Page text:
Slack stock surges at debut, values company at more than $23 billion
NEW YORK (Reuters) – Shares of Slack Technologies Inc, the fast-growing workplace messaging and communication platform, soared nearly 50% in their public trading debut on Thursday, valuing the company at more than $23 billion.
The strong performance helped validate the unusual direct listing model the company used to go public as well as underscoring investor demand for business software makers. The stock closed at $38.62, compared with the New York Stock Exchange’s reference price of $26 apiece.
Trade opened midday at $38.50.
Slack’s direct listing differs from a traditional IPO because it does not raise fresh funds. The method was pioneered last year by music streaming business Spotify Technology SA.
Slack’s trading price gave it a valuation of more than 50 times revenue. That multiple is lower than for other tech companies’ IPOs like Zoom Video Communications Inc, which trades at 88 times revenue, but is very high considering that Slack is not yet profitable, said Kathleen Smith, a principal and manager of IPO ETFs at Renaissance Capital.
“They are going to have to do an awful lot to get the company’s fundamentals to justify that kind of valuation,” she said.
Slack is a business-focused messaging and communications platform, similar to group chatrooms, with the ability to collaborate on documents and order conversations by groups and themes.
The Slack tool began as an internal project to improve communications at video game company Tiny Speck, which eventually became Slack Technologies and focused on developing the communications software.
Slack’s listing opened with about 40 million shares trading to outside investors, providing better-than-expected liquidity for the stock, a person familiar with the matter said.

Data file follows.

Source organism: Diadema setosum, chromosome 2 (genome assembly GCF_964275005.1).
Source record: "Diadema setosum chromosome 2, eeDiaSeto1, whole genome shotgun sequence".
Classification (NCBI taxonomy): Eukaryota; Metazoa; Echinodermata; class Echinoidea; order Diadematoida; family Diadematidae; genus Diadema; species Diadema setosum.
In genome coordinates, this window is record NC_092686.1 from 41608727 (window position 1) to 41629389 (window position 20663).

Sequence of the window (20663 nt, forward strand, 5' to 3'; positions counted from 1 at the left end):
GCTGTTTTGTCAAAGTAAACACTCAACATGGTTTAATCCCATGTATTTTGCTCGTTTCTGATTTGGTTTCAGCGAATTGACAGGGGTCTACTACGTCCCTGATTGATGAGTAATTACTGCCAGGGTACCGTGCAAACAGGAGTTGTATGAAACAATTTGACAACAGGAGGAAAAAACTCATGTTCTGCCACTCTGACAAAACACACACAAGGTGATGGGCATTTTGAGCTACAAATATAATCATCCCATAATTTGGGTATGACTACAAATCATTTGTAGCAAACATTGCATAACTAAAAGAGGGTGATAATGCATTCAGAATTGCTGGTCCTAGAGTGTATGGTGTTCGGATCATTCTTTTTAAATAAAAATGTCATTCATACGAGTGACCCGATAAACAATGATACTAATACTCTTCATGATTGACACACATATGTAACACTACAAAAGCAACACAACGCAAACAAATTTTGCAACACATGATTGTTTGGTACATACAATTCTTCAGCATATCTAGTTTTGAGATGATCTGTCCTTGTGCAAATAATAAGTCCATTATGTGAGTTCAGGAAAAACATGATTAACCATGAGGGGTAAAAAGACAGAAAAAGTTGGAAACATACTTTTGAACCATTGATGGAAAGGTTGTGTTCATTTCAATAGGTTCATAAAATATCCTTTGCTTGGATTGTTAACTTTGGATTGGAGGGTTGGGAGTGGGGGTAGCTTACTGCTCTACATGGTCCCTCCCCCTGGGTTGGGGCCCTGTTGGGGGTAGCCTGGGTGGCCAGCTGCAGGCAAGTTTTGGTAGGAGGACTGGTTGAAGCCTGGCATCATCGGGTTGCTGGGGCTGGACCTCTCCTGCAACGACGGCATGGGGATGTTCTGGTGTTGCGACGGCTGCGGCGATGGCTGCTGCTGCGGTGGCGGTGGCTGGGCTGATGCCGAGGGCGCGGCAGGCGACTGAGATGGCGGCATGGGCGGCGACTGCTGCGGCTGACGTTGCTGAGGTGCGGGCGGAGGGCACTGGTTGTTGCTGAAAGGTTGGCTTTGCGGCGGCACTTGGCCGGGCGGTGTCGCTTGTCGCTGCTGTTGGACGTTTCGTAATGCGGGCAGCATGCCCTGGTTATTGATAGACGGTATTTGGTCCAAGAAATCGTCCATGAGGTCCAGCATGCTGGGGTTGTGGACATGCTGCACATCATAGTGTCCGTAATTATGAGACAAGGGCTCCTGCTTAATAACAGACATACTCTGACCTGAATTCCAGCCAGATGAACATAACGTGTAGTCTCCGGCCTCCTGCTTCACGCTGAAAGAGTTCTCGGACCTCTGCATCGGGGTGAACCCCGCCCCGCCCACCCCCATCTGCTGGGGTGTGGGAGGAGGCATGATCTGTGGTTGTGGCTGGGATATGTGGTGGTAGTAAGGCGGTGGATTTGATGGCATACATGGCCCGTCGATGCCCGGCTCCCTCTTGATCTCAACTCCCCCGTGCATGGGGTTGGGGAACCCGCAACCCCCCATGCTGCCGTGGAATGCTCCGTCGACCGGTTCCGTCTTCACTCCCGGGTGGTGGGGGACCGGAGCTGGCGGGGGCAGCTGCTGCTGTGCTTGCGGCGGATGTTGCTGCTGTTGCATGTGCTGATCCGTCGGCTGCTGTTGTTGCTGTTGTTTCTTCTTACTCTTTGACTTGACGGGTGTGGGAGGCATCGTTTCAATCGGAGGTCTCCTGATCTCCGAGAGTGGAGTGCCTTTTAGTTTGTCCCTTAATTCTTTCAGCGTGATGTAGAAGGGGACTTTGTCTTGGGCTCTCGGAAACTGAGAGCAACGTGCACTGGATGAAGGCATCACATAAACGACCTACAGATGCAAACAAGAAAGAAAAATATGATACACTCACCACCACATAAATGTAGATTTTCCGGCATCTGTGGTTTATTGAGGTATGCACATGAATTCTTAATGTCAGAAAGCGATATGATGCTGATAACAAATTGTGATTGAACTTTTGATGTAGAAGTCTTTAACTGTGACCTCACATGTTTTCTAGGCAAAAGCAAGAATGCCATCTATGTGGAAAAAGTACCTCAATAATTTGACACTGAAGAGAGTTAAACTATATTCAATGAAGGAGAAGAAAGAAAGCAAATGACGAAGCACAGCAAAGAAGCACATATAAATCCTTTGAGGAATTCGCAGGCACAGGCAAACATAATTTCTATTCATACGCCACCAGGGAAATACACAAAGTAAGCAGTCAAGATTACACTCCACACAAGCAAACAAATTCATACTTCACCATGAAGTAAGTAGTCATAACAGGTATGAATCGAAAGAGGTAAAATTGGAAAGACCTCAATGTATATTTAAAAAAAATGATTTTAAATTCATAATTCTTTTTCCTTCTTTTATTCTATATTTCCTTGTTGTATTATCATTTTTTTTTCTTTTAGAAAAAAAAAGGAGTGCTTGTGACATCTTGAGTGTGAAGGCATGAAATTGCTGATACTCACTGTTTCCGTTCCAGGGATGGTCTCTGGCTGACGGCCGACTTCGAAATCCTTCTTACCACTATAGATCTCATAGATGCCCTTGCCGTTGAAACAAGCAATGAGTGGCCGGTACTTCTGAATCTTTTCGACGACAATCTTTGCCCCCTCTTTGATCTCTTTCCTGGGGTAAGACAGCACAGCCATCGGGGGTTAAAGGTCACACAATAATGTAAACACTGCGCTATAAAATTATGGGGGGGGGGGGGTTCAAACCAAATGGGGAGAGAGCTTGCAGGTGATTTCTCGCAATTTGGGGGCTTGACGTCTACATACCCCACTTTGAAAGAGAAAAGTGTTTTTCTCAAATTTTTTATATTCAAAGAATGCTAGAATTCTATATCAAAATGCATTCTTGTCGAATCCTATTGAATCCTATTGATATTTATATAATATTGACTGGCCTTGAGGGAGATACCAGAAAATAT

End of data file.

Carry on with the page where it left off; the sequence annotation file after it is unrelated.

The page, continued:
The debut follows a spate of high-profile technology IPOs, some of which, including Uber Technologies Inc and Lyft Inc, had disappointing starts to trading.
The direct listing model offers Slack an opportunity to save significantly on investment banking fees and avoid restrictions on insider stock sales.
“We think a direct listing is a more effective and efficient way to get to a normalized level of supply and demand without the constraints of an IPO,” said Allen Shim, Slack’s chief financial officer.
Slack’s direct listing could have implications for other large technology companies such as Airbnb Inc, which is considering going public through a similar approach, one person familiar with the matter said.
The strong open built on a string of successful IPOs for enterprise software companies, said Alejandro Ortiz, a principal analyst at SharesPost.
“Investors have a love affair with enterprise software companies, and with good reason. They continue to perform very well,” he said.
Recent enterprise software IPOs include Crowdstrike Holdings Inc and Zoom. Enterprise software IPOs over the past 12 months are trading, on average, at more than 100% above their IPO price, Ortiz said.
Spotify’s direct listing in April 2018 was perceived as a success at the time, although shares have fallen as the company sacrifices profit margins for growth.
“Direct listings are still a pretty new vehicle,” Fiverr International Ltd Chief Executive Officer Micha Kaufman said in an interview last week after the Israel-based company, which offers an online marketplace for freelance services, went public.
“But it’s definitely more appropriate for companies that have raised larger sums for longer periods of time in the private market, and are really wanting to give their investors an upside or an exit.”
Revenues for San Francisco-based Slack soared more than 80% to $400 million in 2018, but it reported losses from operations of $143.85 million. It has more than 90 million users but so far has only around 100,000 paid customers.
“We are in a growth phase right now and we are continuing to invest, but we expect to hit breakeven cash flow soon,” CFO Shim said.
Reporting by Joshua Franklin and Carl O’Donnell in New York; additional reporting by Aparajita Saxena in Bengaluru; Editing by Peter Henderson, Cynthia Osterman, Jeffrey Benkoe and Tom Brown